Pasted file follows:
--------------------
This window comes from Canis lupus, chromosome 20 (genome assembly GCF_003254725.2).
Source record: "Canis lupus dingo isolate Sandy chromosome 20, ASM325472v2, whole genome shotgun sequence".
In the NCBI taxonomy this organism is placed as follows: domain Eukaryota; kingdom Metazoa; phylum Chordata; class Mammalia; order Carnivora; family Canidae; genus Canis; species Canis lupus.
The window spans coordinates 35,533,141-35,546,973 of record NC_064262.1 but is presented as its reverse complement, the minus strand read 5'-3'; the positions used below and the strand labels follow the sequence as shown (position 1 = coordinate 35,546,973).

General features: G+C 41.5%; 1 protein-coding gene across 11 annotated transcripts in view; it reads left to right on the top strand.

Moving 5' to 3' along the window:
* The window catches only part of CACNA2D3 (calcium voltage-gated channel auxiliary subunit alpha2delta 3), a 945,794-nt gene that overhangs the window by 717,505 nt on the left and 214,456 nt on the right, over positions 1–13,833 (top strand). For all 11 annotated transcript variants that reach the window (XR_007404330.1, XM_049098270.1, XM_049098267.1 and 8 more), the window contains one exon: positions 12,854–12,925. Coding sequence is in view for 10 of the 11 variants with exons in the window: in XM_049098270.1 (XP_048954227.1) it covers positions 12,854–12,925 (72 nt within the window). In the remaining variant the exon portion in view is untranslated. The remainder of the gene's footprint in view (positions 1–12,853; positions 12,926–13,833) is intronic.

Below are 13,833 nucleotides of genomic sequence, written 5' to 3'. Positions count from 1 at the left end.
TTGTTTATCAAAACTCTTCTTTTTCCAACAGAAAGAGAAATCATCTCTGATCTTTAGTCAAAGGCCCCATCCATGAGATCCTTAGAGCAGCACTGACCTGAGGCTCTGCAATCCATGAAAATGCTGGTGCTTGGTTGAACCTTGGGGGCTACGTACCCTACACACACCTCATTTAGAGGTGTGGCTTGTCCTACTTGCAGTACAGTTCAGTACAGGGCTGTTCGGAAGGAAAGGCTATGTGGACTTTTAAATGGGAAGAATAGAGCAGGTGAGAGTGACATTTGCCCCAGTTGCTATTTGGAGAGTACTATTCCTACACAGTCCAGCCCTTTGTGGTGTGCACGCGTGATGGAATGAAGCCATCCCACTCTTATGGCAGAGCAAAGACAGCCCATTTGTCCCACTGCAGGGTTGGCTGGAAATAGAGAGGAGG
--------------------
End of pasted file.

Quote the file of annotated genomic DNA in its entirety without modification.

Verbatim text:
This window comes from Canis lupus, chromosome 20 (genome assembly GCF_003254725.2).
Source record: "Canis lupus dingo isolate Sandy chromosome 20, ASM325472v2, whole genome shotgun sequence".
In the NCBI taxonomy this organism is placed as follows: domain Eukaryota; kingdom Metazoa; phylum Chordata; class Mammalia; order Carnivora; family Canidae; genus Canis; species Canis lupus.
The window spans coordinates 35,533,141-35,546,973 of record NC_064262.1 but is presented as its reverse complement, the minus strand read 5'-3'; the positions used below and the strand labels follow the sequence as shown (position 1 = coordinate 35,546,973).

General features: G+C 41.5%; 1 protein-coding gene across 11 annotated transcripts in view; it reads left to right on the top strand.

Moving 5' to 3' along the window:
* The window catches only part of CACNA2D3 (calcium voltage-gated channel auxiliary subunit alpha2delta 3), a 945,794-nt gene that overhangs the window by 717,505 nt on the left and 214,456 nt on the right, over positions 1–13,833 (top strand). For all 11 annotated transcript variants that reach the window (XR_007404330.1, XM_049098270.1, XM_049098267.1 and 8 more), the window contains one exon: positions 12,854–12,925. Coding sequence is in view for 10 of the 11 variants with exons in the window: in XM_049098270.1 (XP_048954227.1) it covers positions 12,854–12,925 (72 nt within the window). In the remaining variant the exon portion in view is untranslated. The remainder of the gene's footprint in view (positions 1–12,853; positions 12,926–13,833) is intronic.

Below are 13,833 nucleotides of genomic sequence, written 5' to 3'. Positions count from 1 at the left end.
TTGTTTATCAAAACTCTTCTTTTTCCAACAGAAAGAGAAATCATCTCTGATCTTTAGTCAAAGGCCCCATCCATGAGATCCTTAGAGCAGCACTGACCTGAGGCTCTGCAATCCATGAAAATGCTGGTGCTTGGTTGAACCTTGGGGGCTACGTACCCTACACACACCTCATTTAGAGGTGTGGCTTGTCCTACTTGCAGTACAGTTCAGTACAGGGCTGTTCGGAAGGAAAGGCTATGTGGACTTTTAAATGGGAAGAATAGAGCAGGTGAGAGTGACATTTGCCCCAGTTGCTATTTGGAGAGTACTATTCCTACACAGTCCAGCCCTTTGTGGTGTGCACGCGTGATGGAATGAAGCCATCCCACTCTTATGGCAGAGCAAAGACAGCCCATTTGTCCCACTGCAGGGTTGGCTGGAAATAGAGAGGAGG